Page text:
By Elsa Joly, eng. jr. M. Sc., GHG-IQ
In the past years, the government of Quebec and Quebec municipalities have made and continue to make large efforts to reduce their greenhouse gas (GHG) emissions to curb climate change. This was especially done thanks to Quebec Ministry of Environment’s Climat municipalités program, which provided financial support to municipalities wishing to establish their GHG inventory and develop a local Action Plan. However, the reduction of GHG emissions alone will not stop climate change but rather limit its effects. The consequences of climate change are already being felt, which is why it is crucial that municipalities begin their process to adapt to climate change, in parallel with their mitigation efforts.
The effects of climate change can already be observed worldwide, with the retreat of glaciers, rising sea levels and an increase in the number of floods and draughts. In Quebec, the frequency of heat waves and intense rainfall is rising, as well as the number of freeze-thaw cycles. We also observe a reduced snow cover and a decreasing number of frost days, though not this year.
These changes can have major impacts on municipal territory and operations. For example, the increased frequency of intense rainfall can cause not only landslides, sewer backups, contamination of surface water, but also impairment loss of properties. The increase in droughts and heat waves pose a risk to the health of vulnerable people, while snow and ice storms can impede the proper functioning of municipal services (emergency vehicles blocked by snow, waste collection interrupted, power outages, etc.).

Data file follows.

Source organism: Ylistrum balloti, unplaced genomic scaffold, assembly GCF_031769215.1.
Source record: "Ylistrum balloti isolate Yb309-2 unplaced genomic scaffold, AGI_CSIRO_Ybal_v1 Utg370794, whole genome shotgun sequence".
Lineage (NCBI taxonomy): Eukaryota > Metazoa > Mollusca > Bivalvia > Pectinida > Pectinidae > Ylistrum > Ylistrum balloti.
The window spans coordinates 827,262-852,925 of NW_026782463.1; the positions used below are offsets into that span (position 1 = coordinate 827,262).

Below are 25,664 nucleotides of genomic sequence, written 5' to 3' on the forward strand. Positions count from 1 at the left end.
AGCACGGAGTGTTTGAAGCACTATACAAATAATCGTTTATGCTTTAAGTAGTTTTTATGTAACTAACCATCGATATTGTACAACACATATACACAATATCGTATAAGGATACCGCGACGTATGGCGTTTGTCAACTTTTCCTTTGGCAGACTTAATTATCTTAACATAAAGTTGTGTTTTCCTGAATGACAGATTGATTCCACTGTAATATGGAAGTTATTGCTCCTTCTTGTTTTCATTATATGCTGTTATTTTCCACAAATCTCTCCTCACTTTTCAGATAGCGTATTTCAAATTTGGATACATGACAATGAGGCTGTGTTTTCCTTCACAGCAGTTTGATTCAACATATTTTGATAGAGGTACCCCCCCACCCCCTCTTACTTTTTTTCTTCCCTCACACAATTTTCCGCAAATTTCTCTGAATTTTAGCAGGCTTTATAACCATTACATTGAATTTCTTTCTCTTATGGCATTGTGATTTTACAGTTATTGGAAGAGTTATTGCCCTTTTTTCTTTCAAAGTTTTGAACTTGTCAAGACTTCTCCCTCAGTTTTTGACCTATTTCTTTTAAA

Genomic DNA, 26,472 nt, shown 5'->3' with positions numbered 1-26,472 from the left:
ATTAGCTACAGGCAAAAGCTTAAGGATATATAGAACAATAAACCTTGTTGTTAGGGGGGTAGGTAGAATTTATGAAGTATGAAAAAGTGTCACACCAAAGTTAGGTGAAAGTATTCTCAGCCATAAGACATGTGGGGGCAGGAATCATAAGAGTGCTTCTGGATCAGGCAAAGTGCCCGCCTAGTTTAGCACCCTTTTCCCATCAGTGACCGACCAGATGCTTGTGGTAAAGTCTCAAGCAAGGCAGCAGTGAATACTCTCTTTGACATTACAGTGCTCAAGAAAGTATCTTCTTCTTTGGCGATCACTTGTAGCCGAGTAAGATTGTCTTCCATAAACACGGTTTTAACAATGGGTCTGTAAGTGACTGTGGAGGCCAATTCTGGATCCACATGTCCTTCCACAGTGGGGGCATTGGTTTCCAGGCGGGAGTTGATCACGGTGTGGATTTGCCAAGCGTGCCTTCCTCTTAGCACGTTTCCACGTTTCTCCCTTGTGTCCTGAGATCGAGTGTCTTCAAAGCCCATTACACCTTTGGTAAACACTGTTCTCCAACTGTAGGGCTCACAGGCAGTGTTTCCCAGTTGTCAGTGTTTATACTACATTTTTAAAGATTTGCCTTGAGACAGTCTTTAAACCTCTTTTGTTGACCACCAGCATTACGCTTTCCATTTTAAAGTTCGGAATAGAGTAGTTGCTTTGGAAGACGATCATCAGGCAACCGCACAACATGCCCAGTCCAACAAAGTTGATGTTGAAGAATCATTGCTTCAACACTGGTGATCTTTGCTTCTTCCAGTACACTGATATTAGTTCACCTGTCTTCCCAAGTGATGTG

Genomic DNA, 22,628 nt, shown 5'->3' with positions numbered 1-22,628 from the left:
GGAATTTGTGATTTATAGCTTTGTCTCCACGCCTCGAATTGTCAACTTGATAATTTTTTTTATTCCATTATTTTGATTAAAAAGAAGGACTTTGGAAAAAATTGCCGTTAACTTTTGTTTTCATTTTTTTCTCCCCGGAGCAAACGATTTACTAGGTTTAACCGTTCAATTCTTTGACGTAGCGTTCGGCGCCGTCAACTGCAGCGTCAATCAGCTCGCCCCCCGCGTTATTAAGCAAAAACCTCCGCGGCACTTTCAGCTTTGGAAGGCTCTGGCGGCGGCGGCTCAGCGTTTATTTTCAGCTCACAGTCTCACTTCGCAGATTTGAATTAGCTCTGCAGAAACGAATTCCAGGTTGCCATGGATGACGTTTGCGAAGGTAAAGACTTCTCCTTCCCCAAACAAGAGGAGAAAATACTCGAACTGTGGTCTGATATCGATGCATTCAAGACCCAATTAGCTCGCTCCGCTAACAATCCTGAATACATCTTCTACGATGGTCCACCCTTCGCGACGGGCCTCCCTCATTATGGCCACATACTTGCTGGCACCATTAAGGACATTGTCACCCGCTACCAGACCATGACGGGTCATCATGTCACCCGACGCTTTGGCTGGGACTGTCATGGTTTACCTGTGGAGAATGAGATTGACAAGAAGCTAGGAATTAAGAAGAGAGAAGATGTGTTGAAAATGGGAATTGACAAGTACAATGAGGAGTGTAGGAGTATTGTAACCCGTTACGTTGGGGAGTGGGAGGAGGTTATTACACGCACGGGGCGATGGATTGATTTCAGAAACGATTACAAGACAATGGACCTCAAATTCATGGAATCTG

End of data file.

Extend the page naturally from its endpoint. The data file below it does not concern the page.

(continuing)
All these consequences result in additional costs for a municipality, and these costs are likely to grow even more in the future. It is therefore essential for municipalities and regional county municipalities (MRC) to start evaluating the impacts they face or might face in the future and get prepared to overcome them. This can be done through a Climate Change Adaptation Plan, which involves the following steps:
In Quebec, two cities already released their adaptation plan, Sherbrooke (prepared with Enviro-access’ support) and Trois-Rivières. In addition, Montreal, Quebec and Laval have also started the process. Many other examples outside Quebec confirm the importance of developing an adaptation strategy, including Toronto, Calgary, New-York and Boston.
If you want to engage in this process, the Federation of Canadian Municipalities (FCM) Partners for Climate Protection program provides support and a range of resources. With its strong experience with municipalities in Quebec, Enviro-access offers customized support to help you develop your adaptation plan.